NYPD Ticketing Cyclists for Late-Night Hudson River Greenway Commutes

NYPD is ticketing cyclists riding on the Hudson River Greenway after 1:00 a.m., which is the Parks Department’s citywide closing time, according to a reader who was stopped by police on the greenway last night.

NYPD shut down the Hudson River Greenway as a functional transportation route last night after 1:00 a.m. Photo: ##http://www.flickr.com/photos/yourdon/4677877851/##Ed Yourdon/Flickr##

A Streetsblog reader who gave her name as Ellen says she was commuting home at around 1:30 a.m. early this morning when she saw a police cruiser blocking the path near 72nd Street. She had heard that officers were ticketing cyclists for using the greenway after 1:00 a.m., so the encounter wasn’t entirely unexpected.

“He didn’t ticket me, but gave me a warning,” Ellen writes. However, she says the officer’s partner gave tickets to other riders that passed by during that time. The officer told Ellen that riders are putting themselves at risk of attack by riding in the park after 1:00 a.m. “I told him we are commuting home on the safest route possible,” Ellen said. “I said I would rather take my chances in the park than on the street with the drunk drivers.”

Calling the rationale of getting cyclists off the greenway in the name of safety “just plain nuts,” Ken Coughlin, who serves on the transportation committee of Community Board 7, which covers the Upper West Side, noted that the greenway is “the cyclists’ equivalent of the Henry Hudson Parkway.”

“Sharing streets with motor vehicles is more dangerous for cyclists in any case, but it is far more dangerous late at night when drivers tend to go faster and are more likely to be impaired,” he said.

It’s hardly the first time that Parks Department policy has conflicted with the greenway’s role as a transportation artery. A few years ago, the department banned biking on greenway access paths linking to Riverside Park, but later reversed the decision. After a nor’easter last November, for instance, the Parks Department decided to shut the path entirely. Now, police enforcement of the 1:00 a.m. curfew is diminishing the benefits of improved lighting on the greenway between 59th and 72nd Streets, which NYC DOT installed in February, encouraging evening and nighttime cycling.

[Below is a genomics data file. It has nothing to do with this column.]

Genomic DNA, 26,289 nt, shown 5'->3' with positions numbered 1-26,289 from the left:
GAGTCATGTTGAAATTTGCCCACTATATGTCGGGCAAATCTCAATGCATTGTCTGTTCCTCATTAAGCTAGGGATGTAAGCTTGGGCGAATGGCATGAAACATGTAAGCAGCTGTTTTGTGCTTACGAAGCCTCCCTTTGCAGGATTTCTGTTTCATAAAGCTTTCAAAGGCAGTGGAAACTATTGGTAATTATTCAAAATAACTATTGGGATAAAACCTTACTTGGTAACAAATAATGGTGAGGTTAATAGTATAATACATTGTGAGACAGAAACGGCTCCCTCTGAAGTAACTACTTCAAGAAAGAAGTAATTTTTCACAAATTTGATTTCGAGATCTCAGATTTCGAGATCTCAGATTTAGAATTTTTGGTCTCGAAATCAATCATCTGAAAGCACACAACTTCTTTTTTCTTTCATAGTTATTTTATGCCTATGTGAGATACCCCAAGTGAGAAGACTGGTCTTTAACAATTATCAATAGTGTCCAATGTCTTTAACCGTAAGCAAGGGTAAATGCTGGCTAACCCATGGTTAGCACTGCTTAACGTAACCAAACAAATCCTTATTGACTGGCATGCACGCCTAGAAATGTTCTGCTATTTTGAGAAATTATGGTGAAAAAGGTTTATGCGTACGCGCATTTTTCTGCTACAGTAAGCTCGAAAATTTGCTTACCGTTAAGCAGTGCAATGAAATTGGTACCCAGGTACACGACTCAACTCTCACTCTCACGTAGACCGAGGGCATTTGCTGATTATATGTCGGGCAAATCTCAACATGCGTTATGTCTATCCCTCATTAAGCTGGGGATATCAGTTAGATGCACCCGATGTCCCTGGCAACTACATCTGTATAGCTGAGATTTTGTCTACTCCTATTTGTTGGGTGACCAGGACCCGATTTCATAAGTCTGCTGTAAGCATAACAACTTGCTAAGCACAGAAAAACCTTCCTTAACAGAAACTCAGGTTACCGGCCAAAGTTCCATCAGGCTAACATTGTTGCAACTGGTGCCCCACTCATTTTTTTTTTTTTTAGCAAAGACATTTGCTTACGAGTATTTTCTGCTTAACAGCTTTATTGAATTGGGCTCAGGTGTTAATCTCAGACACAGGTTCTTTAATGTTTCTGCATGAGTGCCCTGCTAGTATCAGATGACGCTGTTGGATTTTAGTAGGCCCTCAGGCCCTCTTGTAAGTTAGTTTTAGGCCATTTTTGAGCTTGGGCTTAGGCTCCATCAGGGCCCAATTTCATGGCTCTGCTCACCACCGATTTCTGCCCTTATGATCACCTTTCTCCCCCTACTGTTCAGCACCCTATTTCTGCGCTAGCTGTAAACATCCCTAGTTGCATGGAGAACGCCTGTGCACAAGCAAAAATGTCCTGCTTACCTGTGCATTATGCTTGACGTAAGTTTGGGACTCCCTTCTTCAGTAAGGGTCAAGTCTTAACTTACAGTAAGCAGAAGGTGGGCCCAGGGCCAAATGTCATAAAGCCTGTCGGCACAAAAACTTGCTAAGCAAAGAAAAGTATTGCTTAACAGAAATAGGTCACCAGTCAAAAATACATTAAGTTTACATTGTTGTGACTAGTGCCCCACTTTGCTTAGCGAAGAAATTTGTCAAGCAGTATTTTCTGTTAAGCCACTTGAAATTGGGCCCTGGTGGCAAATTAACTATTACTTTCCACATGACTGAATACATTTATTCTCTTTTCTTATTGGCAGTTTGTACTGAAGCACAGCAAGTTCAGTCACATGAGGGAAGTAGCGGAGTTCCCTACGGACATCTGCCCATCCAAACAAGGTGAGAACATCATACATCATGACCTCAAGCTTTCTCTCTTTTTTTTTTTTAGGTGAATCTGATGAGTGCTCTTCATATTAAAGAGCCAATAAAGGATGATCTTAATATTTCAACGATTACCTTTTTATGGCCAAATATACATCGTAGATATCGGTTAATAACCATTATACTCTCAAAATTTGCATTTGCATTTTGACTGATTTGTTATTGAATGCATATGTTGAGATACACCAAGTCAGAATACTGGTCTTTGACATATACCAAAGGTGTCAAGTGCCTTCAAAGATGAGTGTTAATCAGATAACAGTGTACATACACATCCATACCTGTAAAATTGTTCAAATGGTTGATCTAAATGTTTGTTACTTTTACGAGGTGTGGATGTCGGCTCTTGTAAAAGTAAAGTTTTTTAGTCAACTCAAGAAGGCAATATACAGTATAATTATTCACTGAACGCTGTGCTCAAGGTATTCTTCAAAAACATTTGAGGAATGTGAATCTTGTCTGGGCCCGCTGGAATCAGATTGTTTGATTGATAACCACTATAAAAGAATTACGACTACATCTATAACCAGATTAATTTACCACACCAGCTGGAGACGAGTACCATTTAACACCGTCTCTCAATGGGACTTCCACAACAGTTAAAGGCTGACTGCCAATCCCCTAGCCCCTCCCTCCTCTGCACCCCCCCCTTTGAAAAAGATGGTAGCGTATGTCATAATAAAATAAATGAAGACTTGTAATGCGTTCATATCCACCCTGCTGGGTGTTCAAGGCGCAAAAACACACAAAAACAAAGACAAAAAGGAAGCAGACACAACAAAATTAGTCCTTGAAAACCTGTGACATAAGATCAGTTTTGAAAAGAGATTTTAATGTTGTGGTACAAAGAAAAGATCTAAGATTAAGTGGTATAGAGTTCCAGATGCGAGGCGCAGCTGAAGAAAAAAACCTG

South of 59th Street, the greenway is owned by the New York State Department of Transportation, and remains open 24 hours a day.

Parks Department spokesperson Philip Abramson confirmed that Riverside Park and Riverside Park South, including the greenway, close at 1:00 a.m., but referred other questions to NYPD. Streetsblog has inquired about the ticketing with NYPD via phone and email, but has not received a reply.

UPDATE:  CB 7 chair Mark Diller told Streetsblog, “It’s of concern that the greenway is not open at all hours, if only for the reason that streets get more dangerous after dark.” Because the path is a major route for cyclists north of 59th Street, Diller would like to reach some kind of agreement with the Parks Department, and will be meeting soon with the parks administrator to address this and other park issues.